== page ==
To engage and enable today’s space generation in productive discussions around how space technology can address global food security on Earth; as well as understand the impact it has on overall diversity, equity, and inclusion for the space community.
The purpose of the workshop is to actively create and draft an impactful report with support of focus questions to discover and assess how the active discussions can be incorporated into any future EO-powered programs that Planet launches.
In 2015, the United Nations published the Sustainable Development Goals (SDGs). Multiple countries, institutions and multinational companies are committed to implementing solutions to meet SDGs. Additionally, the most effective sustainable development happens at the local levels, albeit political decisions being made at higher levels, namely in cities and small municipalities. Earth observation has been cited as a superior tool to monitor, capture and drive development responsibilities and goals. Large constellations of Earth-observing satellites, like Planet, now produce enormous volumes of potentially actionable information about our Earth, with wide relevance in facilitating SDGs. Yet this trove of information is of little value if it is not synthesized into actionable insights, and then made accessible to those best positioned to take action. Routinely, elite scientific, technical, commercial and intergovernmental bodies produce indicators that never reach communities on the ground and can cause an unfortunate access gap.
Planet has the ability to support 14 out of 17 SDGs. SDG number two is Zero Hunger. According to the United Nations, nearly 690 million people are suffering from hunger and malnutrition (8.9% of the world population). In the Panet Working Group we will discuss how to address global food security using Earth Observation (EO) data and how we can bring the world back on track to meet Zero Hunger by 2030.
Delegates will first look into determining how the world population can alleviate the perils of hunger through EO Data and address global food security in the coming years. Then, the delegates will consider how future policy can be structured to ensure ethical and democratic access to EO tools and how these tools can build new norms towards planetary stewardships and contribute to achieving the Zero Hunger initiative. Finally, delegates will use this year’s SGC2022 theme of diversity, equity, and inclusion to discuss what role space technology and EO satellites play in addressing the “access gap” in food security.
The above themes were chosen as the main points of discussion to make sure delegates understand what EO data is, what can be done through policy and how we address the “access gap” to EO data. These main focus questions are in no way a comprehensive list of questions that can be used to address Zero Hunger, but are designed to allow the delegates to have an open conversation and ask more questions about each of these themes in the context of space technology, and in particular EO satellites and data.
The mission of the workshop in “Addressing Food Security with Earth Observation Data”: See Change. Change the World.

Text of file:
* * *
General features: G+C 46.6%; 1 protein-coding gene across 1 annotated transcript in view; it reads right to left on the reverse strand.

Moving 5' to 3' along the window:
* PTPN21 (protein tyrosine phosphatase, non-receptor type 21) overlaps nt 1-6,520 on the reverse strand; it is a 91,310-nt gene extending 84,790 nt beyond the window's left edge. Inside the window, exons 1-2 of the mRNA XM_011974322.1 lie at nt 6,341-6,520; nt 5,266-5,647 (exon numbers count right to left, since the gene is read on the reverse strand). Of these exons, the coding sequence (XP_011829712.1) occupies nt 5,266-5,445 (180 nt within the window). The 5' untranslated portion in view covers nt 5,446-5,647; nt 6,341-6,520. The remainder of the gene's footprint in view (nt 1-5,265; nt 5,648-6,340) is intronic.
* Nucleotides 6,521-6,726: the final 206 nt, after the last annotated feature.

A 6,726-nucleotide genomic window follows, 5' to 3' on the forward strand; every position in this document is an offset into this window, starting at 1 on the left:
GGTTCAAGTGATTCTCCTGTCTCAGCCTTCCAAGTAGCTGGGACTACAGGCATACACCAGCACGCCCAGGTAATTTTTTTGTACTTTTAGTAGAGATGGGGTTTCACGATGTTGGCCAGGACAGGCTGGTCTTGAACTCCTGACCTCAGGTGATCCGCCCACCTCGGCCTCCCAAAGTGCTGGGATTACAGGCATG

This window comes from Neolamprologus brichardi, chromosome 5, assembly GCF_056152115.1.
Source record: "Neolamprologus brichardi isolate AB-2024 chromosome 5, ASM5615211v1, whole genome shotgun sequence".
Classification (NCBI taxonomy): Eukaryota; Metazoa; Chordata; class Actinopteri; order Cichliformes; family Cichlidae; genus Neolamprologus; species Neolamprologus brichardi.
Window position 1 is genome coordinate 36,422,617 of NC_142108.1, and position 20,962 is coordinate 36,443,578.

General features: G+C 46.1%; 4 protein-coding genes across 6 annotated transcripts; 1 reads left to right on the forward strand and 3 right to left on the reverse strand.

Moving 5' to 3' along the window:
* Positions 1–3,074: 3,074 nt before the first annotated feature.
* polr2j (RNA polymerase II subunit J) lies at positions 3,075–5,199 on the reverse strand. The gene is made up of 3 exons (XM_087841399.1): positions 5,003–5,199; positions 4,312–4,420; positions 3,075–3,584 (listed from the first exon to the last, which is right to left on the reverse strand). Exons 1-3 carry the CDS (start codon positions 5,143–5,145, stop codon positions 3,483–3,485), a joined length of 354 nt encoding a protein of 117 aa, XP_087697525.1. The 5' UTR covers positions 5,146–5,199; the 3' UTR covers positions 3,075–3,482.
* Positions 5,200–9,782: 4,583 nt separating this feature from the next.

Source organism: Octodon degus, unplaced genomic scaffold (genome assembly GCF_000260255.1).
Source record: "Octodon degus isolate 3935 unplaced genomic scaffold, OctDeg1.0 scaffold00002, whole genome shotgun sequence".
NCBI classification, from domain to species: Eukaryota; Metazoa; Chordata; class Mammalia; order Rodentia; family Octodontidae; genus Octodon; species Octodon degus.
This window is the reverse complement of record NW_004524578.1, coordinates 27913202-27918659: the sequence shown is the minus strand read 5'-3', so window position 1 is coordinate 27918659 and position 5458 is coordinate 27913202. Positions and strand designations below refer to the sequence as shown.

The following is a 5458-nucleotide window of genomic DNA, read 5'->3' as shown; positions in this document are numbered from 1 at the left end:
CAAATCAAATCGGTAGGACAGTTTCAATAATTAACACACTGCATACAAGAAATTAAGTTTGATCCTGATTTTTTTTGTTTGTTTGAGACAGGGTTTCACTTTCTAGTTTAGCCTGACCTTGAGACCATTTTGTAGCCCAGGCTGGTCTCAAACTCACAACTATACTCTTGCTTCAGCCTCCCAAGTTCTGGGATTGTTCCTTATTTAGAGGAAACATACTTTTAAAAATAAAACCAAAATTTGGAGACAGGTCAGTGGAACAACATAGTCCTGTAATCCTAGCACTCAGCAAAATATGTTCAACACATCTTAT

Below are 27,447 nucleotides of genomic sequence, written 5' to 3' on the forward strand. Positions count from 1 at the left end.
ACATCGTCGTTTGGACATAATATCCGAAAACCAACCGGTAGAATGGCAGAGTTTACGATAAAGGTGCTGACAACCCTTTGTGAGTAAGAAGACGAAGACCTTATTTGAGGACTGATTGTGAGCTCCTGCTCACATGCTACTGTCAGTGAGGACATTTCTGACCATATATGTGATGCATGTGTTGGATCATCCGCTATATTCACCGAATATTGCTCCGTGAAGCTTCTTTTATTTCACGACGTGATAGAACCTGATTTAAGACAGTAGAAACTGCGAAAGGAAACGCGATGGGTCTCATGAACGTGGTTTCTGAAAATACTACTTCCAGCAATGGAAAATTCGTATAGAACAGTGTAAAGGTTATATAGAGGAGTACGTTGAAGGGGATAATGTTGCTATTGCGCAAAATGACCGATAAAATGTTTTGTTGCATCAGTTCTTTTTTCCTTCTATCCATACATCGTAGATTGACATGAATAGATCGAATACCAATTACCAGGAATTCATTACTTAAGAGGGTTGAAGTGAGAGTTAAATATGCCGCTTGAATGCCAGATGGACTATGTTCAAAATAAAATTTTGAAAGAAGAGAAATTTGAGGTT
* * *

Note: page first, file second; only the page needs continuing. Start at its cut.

The main outcome of Planet’s working group “Addressing Food Security with Earth Observation Data” is to engage the current space generation in productive discussions regarding how space technology can address global food security on Earth and the impact it has on overall diversity, equity, and inclusion in the space community. The second outcome is to produce a report on the focus questions’ discussions and how these discussions can be incorporated within any new EO-powered program that Planet launches in the future.
1. How can we alleviate the perils of hunger through Earth Observation (EO) data and address global food security?
Global agriculture communities need EO data to make practical decisions regarding crop health, growth, and yield. The discussion will be focused on remote sensing ideas and how they can be applied globally, but especially in high-risk geographical locations, given the UN estimates that 8.9% of the world population suffers from hunger.
2. What are the visions and aspirations of the next generation with regards to how policy can be structured to ensure ethical and democratic access to these EO tools, and use these to build new norms towards planetary stewardship and achieving the Zero Hunger initiative?
Discussions will be focused on identifying what role can private industries and governmental agencies play in providing data-sharing access to EO-powered decision support tools and creating relationships between these entities to support initiatives like the UN’s SDG of Zero Hunger.
3. What role should space technology and EO satellites play in addressing the “access gap” of diversity, equity, and inclusion caused by food insecurity?
Discussions will be focused on how space technology can empower global communities to take informed action to tackle the topic of food security, especially in space-emerging nations, and what direct impacts can be made to ensure diversity, equity, and inclusion in the global space community.